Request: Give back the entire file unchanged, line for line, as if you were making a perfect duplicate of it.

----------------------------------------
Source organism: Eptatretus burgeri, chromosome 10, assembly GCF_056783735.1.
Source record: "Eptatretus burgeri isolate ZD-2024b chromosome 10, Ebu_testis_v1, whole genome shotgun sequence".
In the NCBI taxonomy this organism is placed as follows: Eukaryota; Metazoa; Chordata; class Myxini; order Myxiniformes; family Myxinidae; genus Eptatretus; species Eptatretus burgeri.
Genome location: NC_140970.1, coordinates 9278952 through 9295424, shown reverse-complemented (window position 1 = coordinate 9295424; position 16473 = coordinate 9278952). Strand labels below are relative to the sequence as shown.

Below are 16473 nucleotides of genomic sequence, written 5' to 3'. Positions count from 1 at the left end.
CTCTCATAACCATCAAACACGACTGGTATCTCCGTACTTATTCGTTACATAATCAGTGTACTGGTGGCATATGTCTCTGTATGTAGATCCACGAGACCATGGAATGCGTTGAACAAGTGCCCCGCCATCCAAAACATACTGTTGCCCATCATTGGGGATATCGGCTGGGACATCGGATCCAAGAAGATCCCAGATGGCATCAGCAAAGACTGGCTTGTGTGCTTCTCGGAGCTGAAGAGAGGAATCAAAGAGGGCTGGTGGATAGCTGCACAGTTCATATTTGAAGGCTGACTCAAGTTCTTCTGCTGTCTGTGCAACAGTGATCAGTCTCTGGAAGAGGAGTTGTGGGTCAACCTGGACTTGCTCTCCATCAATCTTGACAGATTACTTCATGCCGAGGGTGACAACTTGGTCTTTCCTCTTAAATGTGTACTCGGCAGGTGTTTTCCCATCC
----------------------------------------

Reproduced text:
Source organism: Eptatretus burgeri, chromosome 10, assembly GCF_056783735.1.
Source record: "Eptatretus burgeri isolate ZD-2024b chromosome 10, Ebu_testis_v1, whole genome shotgun sequence".
In the NCBI taxonomy this organism is placed as follows: Eukaryota; Metazoa; Chordata; class Myxini; order Myxiniformes; family Myxinidae; genus Eptatretus; species Eptatretus burgeri.
Genome location: NC_140970.1, coordinates 9278952 through 9295424, shown reverse-complemented (window position 1 = coordinate 9295424; position 16473 = coordinate 9278952). Strand labels below are relative to the sequence as shown.

Below are 16473 nucleotides of genomic sequence, written 5' to 3'. Positions count from 1 at the left end.
CTCTCATAACCATCAAACACGACTGGTATCTCCGTACTTATTCGTTACATAATCAGTGTACTGGTGGCATATGTCTCTGTATGTAGATCCACGAGACCATGGAATGCGTTGAACAAGTGCCCCGCCATCCAAAACATACTGTTGCCCATCATTGGGGATATCGGCTGGGACATCGGATCCAAGAAGATCCCAGATGGCATCAGCAAAGACTGGCTTGTGTGCTTCTCGGAGCTGAAGAGAGGAATCAAAGAGGGCTGGTGGATAGCTGCACAGTTCATATTTGAAGGCTGACTCAAGTTCTTCTGCTGTCTGTGCAACAGTGATCAGTCTCTGGAAGAGGAGTTGTGGGTCAACCTGGACTTGCTCTCCATCAATCTTGACAGATTACTTCATGCCGAGGGTGACAACTTGGTCTTTCCTCTTAAATGTGTACTCGGCAGGTGTTTTCCCATCC